These filter components usually consist of series inductance and parallel capacitance, and can be designed to have minimal impact upon desired current as long as the source and load impedances are taken into account in their design. To aid in understanding how the impedance of these reactive elements help to filter it helps to think of capacitors as being a high impedance (they contain an open circuit) and conversely inductors as being of low impedance (they’re made of bare wire). With this knowledge Figure 15 depicts how these elements can form primitive to advanced filters such as the PI or T network found in many line filters.
When choosing the type of components to use, it is important to keep in mind component and lead parasitics can play a large role in the performance of these filters, and often a spectrum analyzer with a tracking generator can be an invaluable tool in the evaluation of the insertion loss of these filters.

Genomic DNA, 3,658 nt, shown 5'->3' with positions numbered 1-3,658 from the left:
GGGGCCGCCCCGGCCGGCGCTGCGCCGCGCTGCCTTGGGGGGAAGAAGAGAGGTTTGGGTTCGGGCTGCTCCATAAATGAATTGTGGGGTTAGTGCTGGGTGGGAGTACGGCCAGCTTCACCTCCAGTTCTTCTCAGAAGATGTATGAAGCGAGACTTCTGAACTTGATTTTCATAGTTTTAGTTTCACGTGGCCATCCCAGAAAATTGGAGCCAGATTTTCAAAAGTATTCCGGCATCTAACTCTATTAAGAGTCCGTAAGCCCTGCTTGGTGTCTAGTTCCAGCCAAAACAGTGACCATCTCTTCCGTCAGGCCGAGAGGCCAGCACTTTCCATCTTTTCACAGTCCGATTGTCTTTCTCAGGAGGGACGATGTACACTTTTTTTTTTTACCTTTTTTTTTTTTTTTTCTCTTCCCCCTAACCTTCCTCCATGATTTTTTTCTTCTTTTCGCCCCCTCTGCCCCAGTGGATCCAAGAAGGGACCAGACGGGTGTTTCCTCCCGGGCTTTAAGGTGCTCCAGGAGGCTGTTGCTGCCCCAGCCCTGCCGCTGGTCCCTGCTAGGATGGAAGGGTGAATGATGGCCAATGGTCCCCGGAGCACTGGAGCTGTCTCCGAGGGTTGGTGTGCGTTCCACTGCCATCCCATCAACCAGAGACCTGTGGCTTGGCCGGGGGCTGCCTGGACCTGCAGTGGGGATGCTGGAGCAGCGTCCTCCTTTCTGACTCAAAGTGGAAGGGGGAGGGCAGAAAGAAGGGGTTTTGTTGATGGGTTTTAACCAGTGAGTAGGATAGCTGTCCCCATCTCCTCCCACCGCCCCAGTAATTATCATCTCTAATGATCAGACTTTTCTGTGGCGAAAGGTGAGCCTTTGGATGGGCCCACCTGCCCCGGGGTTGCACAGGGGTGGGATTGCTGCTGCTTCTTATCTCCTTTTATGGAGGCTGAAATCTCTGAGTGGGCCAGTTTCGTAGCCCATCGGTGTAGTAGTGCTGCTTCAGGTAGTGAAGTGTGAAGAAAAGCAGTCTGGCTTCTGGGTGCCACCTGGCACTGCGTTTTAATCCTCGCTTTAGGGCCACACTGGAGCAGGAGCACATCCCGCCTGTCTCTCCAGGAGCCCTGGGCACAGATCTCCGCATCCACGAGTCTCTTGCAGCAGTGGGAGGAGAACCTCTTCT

While differential mode filters are among the most familiar differential mode filtering components, the most ubiquitous common mode example are likely chokes and ferrite beads. Moreover, as their name suggests these components only effect the common mode current path by presenting a large impedance to currents traveling in the same direction. A diagram shown in Figure 16, demonstrates how the common mode currents create canceling magnetic fields while the differential mode currents are allowed to pass through the ring choke without attenuation.